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If this album had been released in 1974, it would've been exciting and would have advanced the sonic literature of guitar and ensemble musics to some degree. However, it's more recent and it does little in that regard. The trio plays well together, are all fine players, and are well versed in the vocabulary of extended technique unique to their respective instruments. Therein lies the problem with Keep The Meter Running. The parts should all add up, but what's lacking is a true sense of adventure and exploration, or a redefinition and refinement of those techniques developed by earlier practitioners of free improvisation. What we get with this recording is a retread without revision.
This trio's work is derivative and refers often to the styles of such players as Fred Frith, Henry Kaiser (circa Ice Death ), Keith Rowe, Derek Bailey, and Zoot Horn Rollo on the guitar part of the equation; Alan Silva, Terry Sines, early Gavin Bryars, and Peter Kowald on the part of the bass; and Gordon Kennedy, Tony Oxley, and Chris Cutler on the part of the percussion. What is notable about the musicians cited above is that they have all evolved a great deal since the '70s and their musics have evolved with them, thus extending the sonic literature of improvisation. The musicians on Keep The Meter Running would do well to learn that part of the free improvisation equation.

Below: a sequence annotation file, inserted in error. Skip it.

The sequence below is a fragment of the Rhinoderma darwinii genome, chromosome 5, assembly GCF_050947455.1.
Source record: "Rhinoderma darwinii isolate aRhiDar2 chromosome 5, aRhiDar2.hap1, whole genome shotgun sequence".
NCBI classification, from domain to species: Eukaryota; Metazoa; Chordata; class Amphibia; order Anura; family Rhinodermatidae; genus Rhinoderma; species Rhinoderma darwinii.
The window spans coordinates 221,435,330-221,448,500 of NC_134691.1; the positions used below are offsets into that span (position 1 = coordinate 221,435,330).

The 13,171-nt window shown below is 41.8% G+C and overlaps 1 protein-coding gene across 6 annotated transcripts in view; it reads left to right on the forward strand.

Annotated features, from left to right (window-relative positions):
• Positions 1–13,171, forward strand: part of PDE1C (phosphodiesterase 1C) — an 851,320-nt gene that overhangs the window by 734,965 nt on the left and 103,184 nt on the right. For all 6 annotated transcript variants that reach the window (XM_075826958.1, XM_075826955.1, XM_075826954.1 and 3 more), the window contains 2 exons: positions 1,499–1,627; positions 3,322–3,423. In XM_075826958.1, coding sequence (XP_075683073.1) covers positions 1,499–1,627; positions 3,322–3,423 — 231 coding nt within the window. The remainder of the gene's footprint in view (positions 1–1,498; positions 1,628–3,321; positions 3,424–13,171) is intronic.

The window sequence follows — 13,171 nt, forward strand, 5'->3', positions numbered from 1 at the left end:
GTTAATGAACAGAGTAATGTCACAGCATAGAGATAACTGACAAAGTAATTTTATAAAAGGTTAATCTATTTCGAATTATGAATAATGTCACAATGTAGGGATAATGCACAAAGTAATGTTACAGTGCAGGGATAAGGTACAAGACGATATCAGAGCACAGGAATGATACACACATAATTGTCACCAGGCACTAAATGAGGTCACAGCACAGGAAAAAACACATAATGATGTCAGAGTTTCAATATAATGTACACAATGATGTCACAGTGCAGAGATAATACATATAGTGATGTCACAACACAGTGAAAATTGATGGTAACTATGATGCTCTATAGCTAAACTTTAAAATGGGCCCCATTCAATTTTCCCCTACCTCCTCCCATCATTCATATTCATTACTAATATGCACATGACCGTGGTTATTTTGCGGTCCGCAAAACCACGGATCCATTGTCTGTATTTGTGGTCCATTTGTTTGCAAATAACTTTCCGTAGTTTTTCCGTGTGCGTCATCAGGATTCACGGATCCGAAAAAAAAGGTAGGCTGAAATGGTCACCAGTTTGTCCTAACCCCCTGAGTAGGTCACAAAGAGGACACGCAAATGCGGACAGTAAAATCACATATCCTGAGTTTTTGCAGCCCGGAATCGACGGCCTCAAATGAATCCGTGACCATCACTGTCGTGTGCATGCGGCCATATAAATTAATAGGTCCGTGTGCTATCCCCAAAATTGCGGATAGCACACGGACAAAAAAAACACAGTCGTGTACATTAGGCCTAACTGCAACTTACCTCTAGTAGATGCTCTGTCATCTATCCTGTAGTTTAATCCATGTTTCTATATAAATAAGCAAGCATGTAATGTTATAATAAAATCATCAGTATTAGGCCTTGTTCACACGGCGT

Another problem with this disc is the recording quality. The mix is guitar biased and sounds like it was recorded using equipment sold in 1974maybe they were going for a retro feel on this one, but it simply falls flat. This would be a fun group to experience live doing just what they do here, but does not stand up to the scrutiny of the recorded document. They must work harder to create a compelling free improvisation album at this point in time. Visit Nine Winds Records at: members.aol.com/ ninewinds
Track Listing: Tenderloin; Dots 'N' Dashes; Absolutely; Wow; Soup Line; Expensive Flight; No Stars In Dublin;
Feverfish; Flake O; Mafia Wife; Navel Ice; Extra Heat; Capitalize; Nite Cop; Belongs To JD; Houston
Personnel: Stephen Flinn-drums, percussion; Bruce Eisenbeil-electric & acoustic guitars; Tony Wren-acoustic
I love jazz because anything is possible; it has few rules and the best jazz breaks those ones. I prefer free improv because it doesn't really have any rules at all.
I was first exposed to jazz in my teens (in the late sixties).
The first jazz record I bought was Filles de Kilimanjaro by Miles Davis, shortly followed by Extrapolation by John McLaughlin.
My advice to new listeners is to listen as widely as possible and not to make snap judgments--stick with it.